These age-related changes can be demonstrated with simple interactive sensory change kits available through various training supply companies or you can even make your own—have caregivers wear eyeglasses purchased at a drugstore slightly smudged with Vaseline, place cotton balls in their ears and have them do a few simple tasks like read a menu, answer a question such as “What shoes and socks would you like to wear to church on Sunday?” from a few feet away.
You can have fun with this but also have them reflect on what this means for the older adults they care for and how they as caregivers will change the way they communicate with their residents.
As far as the basics of dementia, be sure caregivers understand that dementia is an illness not a choice or a way of being difficult. Show photos to caregivers comparing a normal brain with the brain of someone with dementia to help caregivers see that there is a very real impact on the brain’s ability to function when someone has dementia.
As the saying goes, a picture is worth a thousand words. Describe the common changes that occur in dementia that impact communication; especially impactful is discussion of the 4A’s of Alzheimer’s Disease: amnesia, agnosia, apraxia, and aphasia. Giving real life examples of these symptoms can be quite impactful and lead to greater understanding by the caregivers of the communication challenges related to the disease.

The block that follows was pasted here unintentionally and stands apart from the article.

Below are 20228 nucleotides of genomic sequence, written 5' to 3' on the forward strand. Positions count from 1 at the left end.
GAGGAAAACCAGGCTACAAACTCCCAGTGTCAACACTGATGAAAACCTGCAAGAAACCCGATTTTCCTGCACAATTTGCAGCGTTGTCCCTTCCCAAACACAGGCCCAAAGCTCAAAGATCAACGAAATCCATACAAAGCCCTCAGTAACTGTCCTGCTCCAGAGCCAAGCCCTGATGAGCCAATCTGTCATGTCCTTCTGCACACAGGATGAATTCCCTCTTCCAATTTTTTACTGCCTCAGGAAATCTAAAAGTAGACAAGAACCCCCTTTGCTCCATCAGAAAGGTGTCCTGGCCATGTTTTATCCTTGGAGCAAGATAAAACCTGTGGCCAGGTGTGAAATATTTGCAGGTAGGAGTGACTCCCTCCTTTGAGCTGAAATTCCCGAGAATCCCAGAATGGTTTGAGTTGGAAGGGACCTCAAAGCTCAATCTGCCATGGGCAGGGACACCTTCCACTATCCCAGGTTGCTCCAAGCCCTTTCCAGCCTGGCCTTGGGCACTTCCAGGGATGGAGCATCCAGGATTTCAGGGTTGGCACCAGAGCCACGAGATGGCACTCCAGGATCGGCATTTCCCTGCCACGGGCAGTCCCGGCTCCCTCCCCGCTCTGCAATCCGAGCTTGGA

One simple example I often use is that of the character Ariel from the Disney movie, “The Little Mermaid” when Ariel is using a fork to comb her hair—that’s a type of apraxia—why does Ariel do that? She’s not trying to be funny but rather, because at that moment, Ariel’s brain isn’t working quite right. We shouldn’t get frustrated with Ariel, but rather just give her the right object to comb her hair.
There are many dementia training toolkits available that provide simple exercises to demonstrate these symptoms and are a great interactive addition to the training you may already provide.